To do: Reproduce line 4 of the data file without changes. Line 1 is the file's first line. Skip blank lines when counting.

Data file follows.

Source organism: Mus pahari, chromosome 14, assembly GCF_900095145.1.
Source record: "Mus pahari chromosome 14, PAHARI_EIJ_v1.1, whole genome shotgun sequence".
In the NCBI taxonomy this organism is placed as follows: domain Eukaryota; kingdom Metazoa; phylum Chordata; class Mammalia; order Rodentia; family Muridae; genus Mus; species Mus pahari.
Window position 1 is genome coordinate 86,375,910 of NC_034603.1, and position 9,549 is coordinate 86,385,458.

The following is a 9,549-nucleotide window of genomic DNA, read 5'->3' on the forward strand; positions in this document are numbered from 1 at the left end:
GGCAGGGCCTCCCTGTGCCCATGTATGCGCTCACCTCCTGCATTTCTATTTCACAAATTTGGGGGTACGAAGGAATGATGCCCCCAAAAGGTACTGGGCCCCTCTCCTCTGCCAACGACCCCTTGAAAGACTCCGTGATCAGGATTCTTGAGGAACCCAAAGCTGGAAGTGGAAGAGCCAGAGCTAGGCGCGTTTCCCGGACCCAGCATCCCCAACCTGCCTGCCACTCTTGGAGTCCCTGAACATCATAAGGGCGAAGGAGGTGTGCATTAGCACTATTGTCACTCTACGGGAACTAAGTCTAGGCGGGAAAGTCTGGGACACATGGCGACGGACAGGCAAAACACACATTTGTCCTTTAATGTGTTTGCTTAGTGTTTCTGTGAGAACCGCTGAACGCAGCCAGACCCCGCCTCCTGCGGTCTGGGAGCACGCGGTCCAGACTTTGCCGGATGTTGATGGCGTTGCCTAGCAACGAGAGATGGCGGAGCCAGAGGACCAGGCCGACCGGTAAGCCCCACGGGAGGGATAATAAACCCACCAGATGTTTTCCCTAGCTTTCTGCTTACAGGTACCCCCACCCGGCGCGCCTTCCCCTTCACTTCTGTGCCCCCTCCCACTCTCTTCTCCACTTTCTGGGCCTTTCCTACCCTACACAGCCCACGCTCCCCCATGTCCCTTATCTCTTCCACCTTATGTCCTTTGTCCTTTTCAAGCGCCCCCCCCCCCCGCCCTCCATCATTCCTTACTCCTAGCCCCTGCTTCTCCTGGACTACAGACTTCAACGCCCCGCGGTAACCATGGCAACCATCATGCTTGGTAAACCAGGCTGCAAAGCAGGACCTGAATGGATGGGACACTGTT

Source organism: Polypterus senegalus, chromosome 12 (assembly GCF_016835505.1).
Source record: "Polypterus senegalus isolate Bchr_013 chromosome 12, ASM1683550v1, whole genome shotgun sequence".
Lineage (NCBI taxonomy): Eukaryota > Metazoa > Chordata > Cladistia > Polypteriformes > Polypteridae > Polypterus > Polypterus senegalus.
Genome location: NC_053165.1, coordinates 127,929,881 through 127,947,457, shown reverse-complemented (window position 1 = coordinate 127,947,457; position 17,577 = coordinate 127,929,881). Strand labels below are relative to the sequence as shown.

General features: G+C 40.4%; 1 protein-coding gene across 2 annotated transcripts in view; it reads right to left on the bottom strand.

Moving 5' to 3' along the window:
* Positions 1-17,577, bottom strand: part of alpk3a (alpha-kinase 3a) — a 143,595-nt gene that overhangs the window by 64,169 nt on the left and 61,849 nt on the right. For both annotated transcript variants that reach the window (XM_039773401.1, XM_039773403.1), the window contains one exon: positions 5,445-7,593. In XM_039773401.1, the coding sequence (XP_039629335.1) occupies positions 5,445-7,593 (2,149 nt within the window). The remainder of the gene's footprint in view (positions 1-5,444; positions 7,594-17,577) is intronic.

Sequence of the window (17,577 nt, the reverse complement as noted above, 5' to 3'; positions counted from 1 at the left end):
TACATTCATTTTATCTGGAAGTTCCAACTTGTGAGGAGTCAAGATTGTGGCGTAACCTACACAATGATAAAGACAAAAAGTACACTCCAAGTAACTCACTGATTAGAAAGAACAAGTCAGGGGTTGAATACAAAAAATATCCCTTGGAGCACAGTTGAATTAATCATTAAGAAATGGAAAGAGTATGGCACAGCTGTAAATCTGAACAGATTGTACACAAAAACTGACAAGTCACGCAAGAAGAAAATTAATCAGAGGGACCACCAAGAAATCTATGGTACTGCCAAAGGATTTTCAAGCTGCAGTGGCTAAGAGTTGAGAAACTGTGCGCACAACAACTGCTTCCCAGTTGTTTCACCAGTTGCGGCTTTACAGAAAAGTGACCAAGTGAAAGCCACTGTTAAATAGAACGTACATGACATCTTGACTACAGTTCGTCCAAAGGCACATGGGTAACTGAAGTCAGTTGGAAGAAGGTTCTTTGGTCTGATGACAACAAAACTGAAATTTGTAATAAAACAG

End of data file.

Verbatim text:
Window position 1 is genome coordinate 86,375,910 of NC_034603.1, and position 9,549 is coordinate 86,385,458.